The story itself, however, is still good despite some short-comings in how it is told. I love the theme running through the story about the importance of communication and being true to your feelings, and the idea of fighting with words instead of weapons is a great way of conveying that theme. The great cast of characters also helps hold the plot together. Though Alice 19th comes off as being a plot-based story, I think it’s more enjoyable if you look at it as a character study. I don’t think I would have liked it as much if not for the characters, who make up for the weaknesses in the plot.

Loner Alice is very different from the usual Watase heroine, lacking the extroverted personality of say, Aya from Ceres or Tanpopo from Imadoki. I tend to like all of Watase’s female leads — yes, even the much-hated Miaka from Fushigi Yugi — but Alice is the only one I personally identify with. Like Alice, I tend to keep my feelings and opinions to myself, not wanting to cause trouble or take the risk of being hurt. I also can empathize with having a prettier and more popular sister (though in my case, I’m actually the older sister) and not having any close friends. In a lot of ways, reading Alice’s story is like reading my own diary, so it was very easy for me to understand her feelings and root for her to succeed.

I also really liked Kyo, who gets some fantastic character development throughout the series. Coming across at first as simply a nice guy with a penchant for using multi-syllabic words in conversation, as the reader learns more of his sad backstory, it is clear that he has a dark side to him that he tries very hard to hide from others and overcome. His feelings for Mayura and Alice are also refreshing in that, because of the things that happen in his backstory, he doesn’t really understand what he feels for them at first. It’s more realistic than falling for either one of them at first sight, and his confusion comes across as very believable.

Then there’s Frey, who is tons of fun. He’s the comic relief in the story, a shameless flirt who decides Alice will be the girl he marries the very first time they meet. Though he’s never a serious contender for Alice’s love, Frey and Kyo develop this great friendship/rivalry that leads to some of the series’ biggest laughs (and, I’m sure, fuels the slash-y dreams of yaoi fangirls). Like everyone else in the series, though, he too has a tragic past that he has to overcome. His story is probably the saddest in the series, in fact; I just wish it had been more foreshadowed in the beginning. As written, it kind of seems to come out of nowhere.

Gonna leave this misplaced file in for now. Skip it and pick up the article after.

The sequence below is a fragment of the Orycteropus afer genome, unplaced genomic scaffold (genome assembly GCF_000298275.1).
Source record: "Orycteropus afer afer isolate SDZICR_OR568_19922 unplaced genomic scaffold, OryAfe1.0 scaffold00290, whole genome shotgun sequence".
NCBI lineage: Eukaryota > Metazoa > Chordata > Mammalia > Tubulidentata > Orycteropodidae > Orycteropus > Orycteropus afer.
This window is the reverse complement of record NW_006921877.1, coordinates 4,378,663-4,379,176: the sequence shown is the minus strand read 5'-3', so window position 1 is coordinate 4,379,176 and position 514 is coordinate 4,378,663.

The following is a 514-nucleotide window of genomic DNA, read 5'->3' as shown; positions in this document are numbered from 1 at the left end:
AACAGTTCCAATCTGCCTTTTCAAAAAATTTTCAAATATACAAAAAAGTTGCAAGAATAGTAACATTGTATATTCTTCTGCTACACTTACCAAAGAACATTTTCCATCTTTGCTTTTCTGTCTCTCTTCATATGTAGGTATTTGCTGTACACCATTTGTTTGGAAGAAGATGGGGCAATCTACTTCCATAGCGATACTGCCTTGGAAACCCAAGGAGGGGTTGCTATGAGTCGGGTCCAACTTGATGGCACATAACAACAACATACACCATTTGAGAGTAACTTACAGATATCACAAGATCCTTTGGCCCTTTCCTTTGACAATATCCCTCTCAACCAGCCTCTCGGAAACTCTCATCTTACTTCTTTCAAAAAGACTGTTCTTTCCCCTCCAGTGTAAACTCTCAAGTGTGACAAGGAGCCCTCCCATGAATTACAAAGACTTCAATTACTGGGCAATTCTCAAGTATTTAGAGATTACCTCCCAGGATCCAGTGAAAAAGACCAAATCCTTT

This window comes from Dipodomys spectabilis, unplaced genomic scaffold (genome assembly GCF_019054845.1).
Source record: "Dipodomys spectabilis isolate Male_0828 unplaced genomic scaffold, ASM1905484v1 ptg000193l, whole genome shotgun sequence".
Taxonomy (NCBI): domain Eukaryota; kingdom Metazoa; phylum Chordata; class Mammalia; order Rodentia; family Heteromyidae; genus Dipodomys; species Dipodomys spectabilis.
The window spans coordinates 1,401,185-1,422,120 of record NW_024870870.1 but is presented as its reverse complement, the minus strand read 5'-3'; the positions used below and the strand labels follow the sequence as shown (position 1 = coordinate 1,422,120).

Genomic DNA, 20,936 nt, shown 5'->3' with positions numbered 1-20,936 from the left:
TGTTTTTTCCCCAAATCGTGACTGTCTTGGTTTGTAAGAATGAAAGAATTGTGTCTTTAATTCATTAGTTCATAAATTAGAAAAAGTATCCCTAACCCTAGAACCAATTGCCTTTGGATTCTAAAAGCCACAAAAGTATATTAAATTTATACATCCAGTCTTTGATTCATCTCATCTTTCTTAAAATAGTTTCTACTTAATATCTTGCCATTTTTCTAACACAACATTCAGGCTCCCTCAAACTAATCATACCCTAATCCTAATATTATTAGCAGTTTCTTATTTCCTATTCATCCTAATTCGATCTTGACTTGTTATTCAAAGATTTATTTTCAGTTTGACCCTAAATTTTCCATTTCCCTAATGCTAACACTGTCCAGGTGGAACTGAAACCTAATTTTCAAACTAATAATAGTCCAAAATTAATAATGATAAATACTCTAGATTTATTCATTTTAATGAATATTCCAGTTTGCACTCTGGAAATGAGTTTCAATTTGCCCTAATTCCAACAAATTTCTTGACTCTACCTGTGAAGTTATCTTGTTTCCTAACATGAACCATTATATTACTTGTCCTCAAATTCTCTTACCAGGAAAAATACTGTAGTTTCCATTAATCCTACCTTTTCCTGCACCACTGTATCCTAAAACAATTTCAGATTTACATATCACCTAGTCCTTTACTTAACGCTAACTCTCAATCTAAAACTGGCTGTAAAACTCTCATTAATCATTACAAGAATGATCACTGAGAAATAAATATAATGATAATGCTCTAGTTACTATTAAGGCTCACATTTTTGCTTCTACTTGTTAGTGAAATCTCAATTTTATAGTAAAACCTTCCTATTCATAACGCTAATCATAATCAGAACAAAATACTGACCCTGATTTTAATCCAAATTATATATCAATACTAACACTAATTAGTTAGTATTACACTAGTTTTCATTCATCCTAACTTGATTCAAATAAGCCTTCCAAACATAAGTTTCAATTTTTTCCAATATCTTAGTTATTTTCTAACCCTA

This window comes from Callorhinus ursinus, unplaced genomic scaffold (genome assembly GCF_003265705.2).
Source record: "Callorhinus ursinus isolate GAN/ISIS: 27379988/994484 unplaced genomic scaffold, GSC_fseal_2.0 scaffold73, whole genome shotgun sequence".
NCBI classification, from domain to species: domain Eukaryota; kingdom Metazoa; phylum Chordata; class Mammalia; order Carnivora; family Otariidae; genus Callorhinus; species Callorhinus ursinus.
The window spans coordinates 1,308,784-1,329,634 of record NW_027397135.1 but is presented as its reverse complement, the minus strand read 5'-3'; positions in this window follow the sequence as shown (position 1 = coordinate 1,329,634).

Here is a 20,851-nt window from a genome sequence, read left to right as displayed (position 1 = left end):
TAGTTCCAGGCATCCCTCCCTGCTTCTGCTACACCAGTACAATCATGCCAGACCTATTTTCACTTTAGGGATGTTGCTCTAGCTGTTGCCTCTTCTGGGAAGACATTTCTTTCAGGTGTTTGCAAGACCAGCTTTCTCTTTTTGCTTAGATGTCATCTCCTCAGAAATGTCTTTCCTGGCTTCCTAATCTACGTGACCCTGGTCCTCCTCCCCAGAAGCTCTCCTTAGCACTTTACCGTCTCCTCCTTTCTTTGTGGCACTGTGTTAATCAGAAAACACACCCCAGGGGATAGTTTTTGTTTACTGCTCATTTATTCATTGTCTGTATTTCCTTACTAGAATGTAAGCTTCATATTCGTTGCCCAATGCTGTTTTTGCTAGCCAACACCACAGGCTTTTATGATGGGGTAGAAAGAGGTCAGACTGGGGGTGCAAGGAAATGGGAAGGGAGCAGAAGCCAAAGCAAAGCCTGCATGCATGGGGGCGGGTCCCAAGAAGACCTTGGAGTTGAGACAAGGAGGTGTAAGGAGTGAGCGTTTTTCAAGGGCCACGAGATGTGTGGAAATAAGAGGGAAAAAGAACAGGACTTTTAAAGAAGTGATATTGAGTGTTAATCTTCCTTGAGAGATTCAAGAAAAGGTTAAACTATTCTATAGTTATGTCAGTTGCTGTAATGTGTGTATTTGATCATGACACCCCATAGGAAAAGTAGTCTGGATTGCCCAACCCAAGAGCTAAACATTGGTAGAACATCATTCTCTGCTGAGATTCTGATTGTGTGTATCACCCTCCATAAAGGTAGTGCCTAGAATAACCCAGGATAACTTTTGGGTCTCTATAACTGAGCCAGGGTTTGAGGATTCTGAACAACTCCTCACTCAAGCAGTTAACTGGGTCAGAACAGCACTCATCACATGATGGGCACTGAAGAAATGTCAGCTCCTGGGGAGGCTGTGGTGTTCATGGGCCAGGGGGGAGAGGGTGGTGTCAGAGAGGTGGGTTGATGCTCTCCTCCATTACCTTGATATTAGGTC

Disappointedly, the other three Lotis Masters who join the trio later on are not as fleshed out — another reason why I feel the manga needed to be longer. Chris, arriving about mid-way in the series, gets an adequate amount of development, I suppose, but most of the information about Mei Lin and Billy comes solely from their profiles. It’s quite frustrating because the two of them had the potential to be such awesome characters. Mei Lin is a cute up-an-coming starlet from China, while Billy is an African-American postal worker (of all professions) who grew up living in the projects. Though even a few of the minor villains are given short backstories to explain their motivations, the two of them are practically ignored and might as well not even exist. I honestly don’t see the point of introducing them if Watase wasn’t going to do anything with them. (There is a bonus short story at the end of the last volume about one of Mei Lin’s ancestors meeting Nyozeka and learning one of the Lotis Words, but I’d say that hardly counts as Mei Lin’s backstory.)